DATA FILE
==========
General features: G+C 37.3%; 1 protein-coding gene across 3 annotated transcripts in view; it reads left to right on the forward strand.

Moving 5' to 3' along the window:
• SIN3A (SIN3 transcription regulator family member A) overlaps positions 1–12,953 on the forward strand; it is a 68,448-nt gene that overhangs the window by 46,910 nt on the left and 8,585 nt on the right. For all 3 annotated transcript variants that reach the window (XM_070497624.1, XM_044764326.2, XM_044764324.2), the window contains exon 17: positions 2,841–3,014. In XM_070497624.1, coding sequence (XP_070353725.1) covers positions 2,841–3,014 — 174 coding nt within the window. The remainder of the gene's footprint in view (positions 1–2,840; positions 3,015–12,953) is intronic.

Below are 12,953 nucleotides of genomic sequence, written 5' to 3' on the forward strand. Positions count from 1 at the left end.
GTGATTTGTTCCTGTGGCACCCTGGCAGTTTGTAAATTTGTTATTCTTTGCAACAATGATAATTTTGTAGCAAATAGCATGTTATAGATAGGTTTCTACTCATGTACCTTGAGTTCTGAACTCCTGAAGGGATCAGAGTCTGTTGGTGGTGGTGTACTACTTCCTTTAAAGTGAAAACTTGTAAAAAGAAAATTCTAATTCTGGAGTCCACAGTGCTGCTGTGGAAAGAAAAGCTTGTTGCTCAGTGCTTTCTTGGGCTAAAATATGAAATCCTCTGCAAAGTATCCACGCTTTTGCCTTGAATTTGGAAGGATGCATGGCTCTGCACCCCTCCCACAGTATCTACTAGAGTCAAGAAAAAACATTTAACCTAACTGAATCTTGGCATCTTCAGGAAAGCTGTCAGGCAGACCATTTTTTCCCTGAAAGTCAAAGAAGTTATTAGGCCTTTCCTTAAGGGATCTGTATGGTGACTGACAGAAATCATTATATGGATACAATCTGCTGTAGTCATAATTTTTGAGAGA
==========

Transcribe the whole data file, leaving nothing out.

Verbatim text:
General features: G+C 37.3%; 1 protein-coding gene across 3 annotated transcripts in view; it reads left to right on the forward strand.

Moving 5' to 3' along the window:
• SIN3A (SIN3 transcription regulator family member A) overlaps positions 1–12,953 on the forward strand; it is a 68,448-nt gene that overhangs the window by 46,910 nt on the left and 8,585 nt on the right. For all 3 annotated transcript variants that reach the window (XM_070497624.1, XM_044764326.2, XM_044764324.2), the window contains exon 17: positions 2,841–3,014. In XM_070497624.1, coding sequence (XP_070353725.1) covers positions 2,841–3,014 — 174 coding nt within the window. The remainder of the gene's footprint in view (positions 1–2,840; positions 3,015–12,953) is intronic.

Below are 12,953 nucleotides of genomic sequence, written 5' to 3' on the forward strand. Positions count from 1 at the left end.
GTGATTTGTTCCTGTGGCACCCTGGCAGTTTGTAAATTTGTTATTCTTTGCAACAATGATAATTTTGTAGCAAATAGCATGTTATAGATAGGTTTCTACTCATGTACCTTGAGTTCTGAACTCCTGAAGGGATCAGAGTCTGTTGGTGGTGGTGTACTACTTCCTTTAAAGTGAAAACTTGTAAAAAGAAAATTCTAATTCTGGAGTCCACAGTGCTGCTGTGGAAAGAAAAGCTTGTTGCTCAGTGCTTTCTTGGGCTAAAATATGAAATCCTCTGCAAAGTATCCACGCTTTTGCCTTGAATTTGGAAGGATGCATGGCTCTGCACCCCTCCCACAGTATCTACTAGAGTCAAGAAAAAACATTTAACCTAACTGAATCTTGGCATCTTCAGGAAAGCTGTCAGGCAGACCATTTTTTCCCTGAAAGTCAAAGAAGTTATTAGGCCTTTCCTTAAGGGATCTGTATGGTGACTGACAGAAATCATTATATGGATACAATCTGCTGTAGTCATAATTTTTGAGAGA